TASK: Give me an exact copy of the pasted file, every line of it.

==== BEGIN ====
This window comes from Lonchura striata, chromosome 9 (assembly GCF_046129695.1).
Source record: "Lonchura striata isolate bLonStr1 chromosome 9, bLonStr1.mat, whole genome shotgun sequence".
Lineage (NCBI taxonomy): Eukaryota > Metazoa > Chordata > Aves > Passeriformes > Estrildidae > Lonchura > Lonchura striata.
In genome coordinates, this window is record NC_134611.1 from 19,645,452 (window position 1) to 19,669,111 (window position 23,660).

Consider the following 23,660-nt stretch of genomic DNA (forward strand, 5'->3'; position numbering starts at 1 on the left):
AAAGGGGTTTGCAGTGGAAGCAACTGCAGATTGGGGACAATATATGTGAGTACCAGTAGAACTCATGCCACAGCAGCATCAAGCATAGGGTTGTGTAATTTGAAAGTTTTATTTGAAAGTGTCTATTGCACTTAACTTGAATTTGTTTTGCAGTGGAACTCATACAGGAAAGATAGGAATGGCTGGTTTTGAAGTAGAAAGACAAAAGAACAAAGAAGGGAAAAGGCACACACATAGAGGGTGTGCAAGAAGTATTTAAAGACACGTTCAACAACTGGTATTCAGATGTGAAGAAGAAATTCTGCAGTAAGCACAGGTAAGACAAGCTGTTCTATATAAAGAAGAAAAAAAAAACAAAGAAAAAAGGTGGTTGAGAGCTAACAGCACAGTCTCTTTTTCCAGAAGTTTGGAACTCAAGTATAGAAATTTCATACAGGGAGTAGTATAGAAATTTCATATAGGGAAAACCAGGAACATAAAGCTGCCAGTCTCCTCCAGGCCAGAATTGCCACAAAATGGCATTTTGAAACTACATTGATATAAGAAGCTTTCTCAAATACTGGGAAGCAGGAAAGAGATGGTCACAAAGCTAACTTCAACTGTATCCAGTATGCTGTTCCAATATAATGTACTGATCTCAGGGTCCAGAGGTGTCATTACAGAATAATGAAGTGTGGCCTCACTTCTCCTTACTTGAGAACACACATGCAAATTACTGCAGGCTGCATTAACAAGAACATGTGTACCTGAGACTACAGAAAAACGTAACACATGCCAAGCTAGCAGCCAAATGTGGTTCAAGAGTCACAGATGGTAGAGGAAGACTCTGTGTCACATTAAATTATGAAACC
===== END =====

This window comes from Lonchura striata, chromosome 9 (assembly GCF_046129695.1).
Source record: "Lonchura striata isolate bLonStr1 chromosome 9, bLonStr1.mat, whole genome shotgun sequence".
Lineage (NCBI taxonomy): Eukaryota > Metazoa > Chordata > Aves > Passeriformes > Estrildidae > Lonchura > Lonchura striata.
In genome coordinates, this window is record NC_134611.1 from 19,645,452 (window position 1) to 19,669,111 (window position 23,660).

Consider the following 23,660-nt stretch of genomic DNA (forward strand, 5'->3'; position numbering starts at 1 on the left):
AAAGGGGTTTGCAGTGGAAGCAACTGCAGATTGGGGACAATATATGTGAGTACCAGTAGAACTCATGCCACAGCAGCATCAAGCATAGGGTTGTGTAATTTGAAAGTTTTATTTGAAAGTGTCTATTGCACTTAACTTGAATTTGTTTTGCAGTGGAACTCATACAGGAAAGATAGGAATGGCTGGTTTTGAAGTAGAAAGACAAAAGAACAAAGAAGGGAAAAGGCACACACATAGAGGGTGTGCAAGAAGTATTTAAAGACACGTTCAACAACTGGTATTCAGATGTGAAGAAGAAATTCTGCAGTAAGCACAGGTAAGACAAGCTGTTCTATATAAAGAAGAAAAAAAAAACAAAGAAAAAAGGTGGTTGAGAGCTAACAGCACAGTCTCTTTTTCCAGAAGTTTGGAACTCAAGTATAGAAATTTCATACAGGGAGTAGTATAGAAATTTCATATAGGGAAAACCAGGAACATAAAGCTGCCAGTCTCCTCCAGGCCAGAATTGCCACAAAATGGCATTTTGAAACTACATTGATATAAGAAGCTTTCTCAAATACTGGGAAGCAGGAAAGAGATGGTCACAAAGCTAACTTCAACTGTATCCAGTATGCTGTTCCAATATAATGTACTGATCTCAGGGTCCAGAGGTGTCATTACAGAATAATGAAGTGTGGCCTCACTTCTCCTTACTTGAGAACACACATGCAAATTACTGCAGGCTGCATTAACAAGAACATGTGTACCTGAGACTACAGAAAAACGTAACACATGCCAAGCTAGCAGCCAAATGTGGTTCAAGAGTCACAGATGGTAGAGGAAGACTCTGTGTCACATTAAATTATGAAACC